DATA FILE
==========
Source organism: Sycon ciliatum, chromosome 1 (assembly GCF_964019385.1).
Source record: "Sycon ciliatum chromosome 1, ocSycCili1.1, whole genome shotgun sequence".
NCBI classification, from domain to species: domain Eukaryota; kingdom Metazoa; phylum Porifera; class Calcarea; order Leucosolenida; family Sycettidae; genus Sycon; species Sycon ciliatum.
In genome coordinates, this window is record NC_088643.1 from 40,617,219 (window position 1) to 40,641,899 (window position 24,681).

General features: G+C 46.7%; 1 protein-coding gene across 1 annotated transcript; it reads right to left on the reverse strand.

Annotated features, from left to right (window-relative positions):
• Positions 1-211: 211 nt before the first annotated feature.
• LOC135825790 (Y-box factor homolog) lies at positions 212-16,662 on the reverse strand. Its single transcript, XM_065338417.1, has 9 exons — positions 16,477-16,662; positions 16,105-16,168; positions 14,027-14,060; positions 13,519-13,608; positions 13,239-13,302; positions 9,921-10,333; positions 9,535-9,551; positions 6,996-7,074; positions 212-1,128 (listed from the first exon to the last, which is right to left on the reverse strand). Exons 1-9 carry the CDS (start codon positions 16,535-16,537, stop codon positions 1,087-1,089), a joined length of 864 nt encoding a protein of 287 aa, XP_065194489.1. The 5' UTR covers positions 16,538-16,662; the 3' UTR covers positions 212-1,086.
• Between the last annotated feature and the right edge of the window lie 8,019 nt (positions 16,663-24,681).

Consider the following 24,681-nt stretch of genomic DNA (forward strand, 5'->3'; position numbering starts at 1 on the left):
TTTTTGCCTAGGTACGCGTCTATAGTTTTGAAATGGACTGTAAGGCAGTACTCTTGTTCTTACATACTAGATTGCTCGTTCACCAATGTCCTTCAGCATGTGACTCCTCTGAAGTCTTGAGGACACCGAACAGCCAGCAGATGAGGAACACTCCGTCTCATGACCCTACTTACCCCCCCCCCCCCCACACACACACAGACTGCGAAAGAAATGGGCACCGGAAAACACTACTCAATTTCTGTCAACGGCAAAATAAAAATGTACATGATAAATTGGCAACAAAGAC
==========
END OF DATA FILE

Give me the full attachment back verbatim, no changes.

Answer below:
Source organism: Sycon ciliatum, chromosome 1 (assembly GCF_964019385.1).
Source record: "Sycon ciliatum chromosome 1, ocSycCili1.1, whole genome shotgun sequence".
NCBI classification, from domain to species: domain Eukaryota; kingdom Metazoa; phylum Porifera; class Calcarea; order Leucosolenida; family Sycettidae; genus Sycon; species Sycon ciliatum.
In genome coordinates, this window is record NC_088643.1 from 40,617,219 (window position 1) to 40,641,899 (window position 24,681).

General features: G+C 46.7%; 1 protein-coding gene across 1 annotated transcript; it reads right to left on the reverse strand.

Annotated features, from left to right (window-relative positions):
• Positions 1-211: 211 nt before the first annotated feature.
• LOC135825790 (Y-box factor homolog) lies at positions 212-16,662 on the reverse strand. Its single transcript, XM_065338417.1, has 9 exons — positions 16,477-16,662; positions 16,105-16,168; positions 14,027-14,060; positions 13,519-13,608; positions 13,239-13,302; positions 9,921-10,333; positions 9,535-9,551; positions 6,996-7,074; positions 212-1,128 (listed from the first exon to the last, which is right to left on the reverse strand). Exons 1-9 carry the CDS (start codon positions 16,535-16,537, stop codon positions 1,087-1,089), a joined length of 864 nt encoding a protein of 287 aa, XP_065194489.1. The 5' UTR covers positions 16,538-16,662; the 3' UTR covers positions 212-1,086.
• Between the last annotated feature and the right edge of the window lie 8,019 nt (positions 16,663-24,681).

Consider the following 24,681-nt stretch of genomic DNA (forward strand, 5'->3'; position numbering starts at 1 on the left):
TTTTTGCCTAGGTACGCGTCTATAGTTTTGAAATGGACTGTAAGGCAGTACTCTTGTTCTTACATACTAGATTGCTCGTTCACCAATGTCCTTCAGCATGTGACTCCTCTGAAGTCTTGAGGACACCGAACAGCCAGCAGATGAGGAACACTCCGTCTCATGACCCTACTTACCCCCCCCCCCCCCACACACACACAGACTGCGAAAGAAATGGGCACCGGAAAACACTACTCAATTTCTGTCAACGGCAAAATAAAAATGTACATGATAAATTGGCAACAAAGAC